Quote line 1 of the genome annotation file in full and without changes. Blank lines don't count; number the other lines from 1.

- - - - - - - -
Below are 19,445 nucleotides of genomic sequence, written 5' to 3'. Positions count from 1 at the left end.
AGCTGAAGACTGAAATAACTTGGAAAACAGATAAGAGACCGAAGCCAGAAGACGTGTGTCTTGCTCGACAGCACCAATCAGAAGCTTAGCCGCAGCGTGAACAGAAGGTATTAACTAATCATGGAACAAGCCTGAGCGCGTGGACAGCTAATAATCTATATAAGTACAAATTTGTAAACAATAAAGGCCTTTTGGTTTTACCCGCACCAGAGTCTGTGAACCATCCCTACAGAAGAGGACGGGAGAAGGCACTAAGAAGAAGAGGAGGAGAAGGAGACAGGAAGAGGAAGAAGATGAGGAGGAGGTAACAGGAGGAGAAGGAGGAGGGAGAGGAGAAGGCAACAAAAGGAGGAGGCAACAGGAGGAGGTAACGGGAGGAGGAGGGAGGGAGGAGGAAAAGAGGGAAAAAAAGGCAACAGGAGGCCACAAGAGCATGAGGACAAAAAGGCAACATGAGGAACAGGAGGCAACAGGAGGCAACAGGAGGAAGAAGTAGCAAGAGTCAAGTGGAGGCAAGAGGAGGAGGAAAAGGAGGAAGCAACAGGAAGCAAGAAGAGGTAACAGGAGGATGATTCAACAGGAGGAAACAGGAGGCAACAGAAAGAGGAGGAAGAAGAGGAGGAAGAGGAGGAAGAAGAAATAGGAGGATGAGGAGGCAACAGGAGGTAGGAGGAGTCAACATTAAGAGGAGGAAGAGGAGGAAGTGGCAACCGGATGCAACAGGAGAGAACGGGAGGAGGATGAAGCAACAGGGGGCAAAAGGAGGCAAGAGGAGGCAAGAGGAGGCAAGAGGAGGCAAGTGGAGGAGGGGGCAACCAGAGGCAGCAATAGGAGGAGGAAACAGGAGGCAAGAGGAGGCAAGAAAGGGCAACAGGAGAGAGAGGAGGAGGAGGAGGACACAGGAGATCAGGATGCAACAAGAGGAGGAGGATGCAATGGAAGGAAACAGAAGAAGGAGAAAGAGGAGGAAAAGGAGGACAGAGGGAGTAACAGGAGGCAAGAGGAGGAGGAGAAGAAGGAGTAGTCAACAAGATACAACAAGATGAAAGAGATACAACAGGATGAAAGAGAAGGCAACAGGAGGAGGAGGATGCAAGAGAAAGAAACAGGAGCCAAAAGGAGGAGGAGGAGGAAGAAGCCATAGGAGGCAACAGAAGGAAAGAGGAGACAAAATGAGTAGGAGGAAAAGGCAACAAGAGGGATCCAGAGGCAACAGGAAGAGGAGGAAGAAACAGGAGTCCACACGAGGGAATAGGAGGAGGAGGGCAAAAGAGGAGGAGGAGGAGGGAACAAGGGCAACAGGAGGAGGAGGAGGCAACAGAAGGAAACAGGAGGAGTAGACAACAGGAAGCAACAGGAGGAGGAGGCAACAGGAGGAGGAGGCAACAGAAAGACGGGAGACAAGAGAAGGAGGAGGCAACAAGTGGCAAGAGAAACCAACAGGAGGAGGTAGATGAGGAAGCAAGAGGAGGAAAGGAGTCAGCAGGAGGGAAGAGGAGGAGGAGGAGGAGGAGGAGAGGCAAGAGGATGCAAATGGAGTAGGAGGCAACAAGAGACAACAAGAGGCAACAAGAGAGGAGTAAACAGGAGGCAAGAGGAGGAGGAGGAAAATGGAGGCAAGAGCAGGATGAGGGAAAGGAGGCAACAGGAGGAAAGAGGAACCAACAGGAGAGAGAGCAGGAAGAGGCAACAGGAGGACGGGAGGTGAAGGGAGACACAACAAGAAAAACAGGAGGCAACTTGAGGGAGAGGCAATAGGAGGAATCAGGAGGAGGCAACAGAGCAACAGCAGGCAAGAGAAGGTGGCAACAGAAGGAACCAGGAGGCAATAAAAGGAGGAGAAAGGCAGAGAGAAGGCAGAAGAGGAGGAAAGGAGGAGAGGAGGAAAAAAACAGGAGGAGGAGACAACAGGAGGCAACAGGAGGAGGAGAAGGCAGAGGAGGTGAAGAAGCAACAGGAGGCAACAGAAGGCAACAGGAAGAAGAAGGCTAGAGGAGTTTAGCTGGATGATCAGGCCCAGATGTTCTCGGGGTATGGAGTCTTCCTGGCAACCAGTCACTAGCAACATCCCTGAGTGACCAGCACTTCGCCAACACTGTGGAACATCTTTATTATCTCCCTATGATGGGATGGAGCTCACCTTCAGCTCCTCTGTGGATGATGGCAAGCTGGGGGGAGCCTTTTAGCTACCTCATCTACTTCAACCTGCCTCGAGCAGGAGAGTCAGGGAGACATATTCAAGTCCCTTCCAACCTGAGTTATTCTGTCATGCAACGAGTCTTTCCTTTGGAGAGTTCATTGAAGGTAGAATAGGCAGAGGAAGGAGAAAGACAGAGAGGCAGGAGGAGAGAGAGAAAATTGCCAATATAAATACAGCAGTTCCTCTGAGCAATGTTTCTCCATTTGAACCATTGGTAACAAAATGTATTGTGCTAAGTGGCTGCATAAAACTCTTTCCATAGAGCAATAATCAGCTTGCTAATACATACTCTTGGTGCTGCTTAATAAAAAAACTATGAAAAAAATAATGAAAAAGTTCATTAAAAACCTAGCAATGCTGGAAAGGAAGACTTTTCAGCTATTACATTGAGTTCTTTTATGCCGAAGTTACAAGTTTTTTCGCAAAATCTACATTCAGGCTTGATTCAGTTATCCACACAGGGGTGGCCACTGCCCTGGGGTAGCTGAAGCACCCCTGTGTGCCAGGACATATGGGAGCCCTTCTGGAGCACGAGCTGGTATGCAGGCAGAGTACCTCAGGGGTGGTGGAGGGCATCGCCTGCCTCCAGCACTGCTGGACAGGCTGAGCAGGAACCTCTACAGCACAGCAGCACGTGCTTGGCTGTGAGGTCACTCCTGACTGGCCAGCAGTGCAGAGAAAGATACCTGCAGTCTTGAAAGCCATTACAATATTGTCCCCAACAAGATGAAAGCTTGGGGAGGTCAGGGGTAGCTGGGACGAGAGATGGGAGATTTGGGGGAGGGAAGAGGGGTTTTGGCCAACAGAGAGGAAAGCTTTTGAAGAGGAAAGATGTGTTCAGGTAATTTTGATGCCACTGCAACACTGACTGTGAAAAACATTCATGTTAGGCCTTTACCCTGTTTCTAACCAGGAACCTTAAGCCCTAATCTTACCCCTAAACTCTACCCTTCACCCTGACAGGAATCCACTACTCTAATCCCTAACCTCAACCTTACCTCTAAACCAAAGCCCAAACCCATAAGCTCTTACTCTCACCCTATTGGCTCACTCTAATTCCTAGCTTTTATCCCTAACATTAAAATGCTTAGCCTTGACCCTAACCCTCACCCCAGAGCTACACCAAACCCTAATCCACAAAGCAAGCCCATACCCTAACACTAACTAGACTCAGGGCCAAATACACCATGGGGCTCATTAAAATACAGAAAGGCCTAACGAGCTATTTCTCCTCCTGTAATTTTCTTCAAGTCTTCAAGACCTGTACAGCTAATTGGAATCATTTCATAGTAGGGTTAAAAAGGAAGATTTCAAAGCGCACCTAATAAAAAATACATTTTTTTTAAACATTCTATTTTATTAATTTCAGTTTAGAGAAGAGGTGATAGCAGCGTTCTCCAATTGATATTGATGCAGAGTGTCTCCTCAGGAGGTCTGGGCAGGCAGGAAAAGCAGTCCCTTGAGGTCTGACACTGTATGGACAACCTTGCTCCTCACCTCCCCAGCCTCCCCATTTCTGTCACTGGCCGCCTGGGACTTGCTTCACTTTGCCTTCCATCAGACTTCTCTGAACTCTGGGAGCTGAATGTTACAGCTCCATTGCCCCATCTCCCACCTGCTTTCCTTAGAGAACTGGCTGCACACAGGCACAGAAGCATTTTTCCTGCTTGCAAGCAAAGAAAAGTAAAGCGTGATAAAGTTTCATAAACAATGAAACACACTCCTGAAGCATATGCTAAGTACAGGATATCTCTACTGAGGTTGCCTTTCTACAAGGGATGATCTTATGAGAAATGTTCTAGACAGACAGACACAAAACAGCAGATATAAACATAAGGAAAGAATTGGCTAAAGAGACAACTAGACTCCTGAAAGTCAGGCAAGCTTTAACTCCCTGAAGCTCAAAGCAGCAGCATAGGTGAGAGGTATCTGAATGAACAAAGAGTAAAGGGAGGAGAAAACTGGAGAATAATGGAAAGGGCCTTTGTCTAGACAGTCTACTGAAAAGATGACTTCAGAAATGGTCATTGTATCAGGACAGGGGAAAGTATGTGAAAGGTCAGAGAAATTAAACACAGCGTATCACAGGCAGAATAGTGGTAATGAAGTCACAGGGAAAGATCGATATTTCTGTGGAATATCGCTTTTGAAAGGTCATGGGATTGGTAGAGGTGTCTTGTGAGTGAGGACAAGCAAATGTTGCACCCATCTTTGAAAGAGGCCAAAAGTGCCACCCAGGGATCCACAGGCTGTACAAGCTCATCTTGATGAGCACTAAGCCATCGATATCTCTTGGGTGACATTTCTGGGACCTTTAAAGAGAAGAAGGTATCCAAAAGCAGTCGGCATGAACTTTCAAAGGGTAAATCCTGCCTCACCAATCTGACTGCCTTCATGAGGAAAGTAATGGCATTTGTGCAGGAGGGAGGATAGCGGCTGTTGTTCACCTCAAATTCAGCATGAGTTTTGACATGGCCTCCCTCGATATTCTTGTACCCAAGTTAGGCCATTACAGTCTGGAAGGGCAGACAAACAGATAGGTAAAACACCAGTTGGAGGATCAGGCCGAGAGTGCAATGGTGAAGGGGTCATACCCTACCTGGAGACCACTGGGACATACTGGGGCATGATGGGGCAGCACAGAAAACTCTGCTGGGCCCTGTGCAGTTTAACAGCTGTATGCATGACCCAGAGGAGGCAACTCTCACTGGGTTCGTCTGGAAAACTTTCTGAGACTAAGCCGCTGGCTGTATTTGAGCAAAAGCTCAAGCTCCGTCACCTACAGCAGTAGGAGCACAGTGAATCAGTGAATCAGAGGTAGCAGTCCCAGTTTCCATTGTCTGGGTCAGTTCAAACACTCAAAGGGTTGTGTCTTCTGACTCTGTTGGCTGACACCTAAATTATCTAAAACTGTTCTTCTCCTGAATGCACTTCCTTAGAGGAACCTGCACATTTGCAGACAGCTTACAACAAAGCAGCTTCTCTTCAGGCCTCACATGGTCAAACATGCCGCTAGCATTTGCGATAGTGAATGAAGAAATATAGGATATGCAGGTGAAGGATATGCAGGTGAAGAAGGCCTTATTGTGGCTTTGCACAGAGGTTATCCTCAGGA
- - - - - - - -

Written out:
Below are 19,445 nucleotides of genomic sequence, written 5' to 3'. Positions count from 1 at the left end.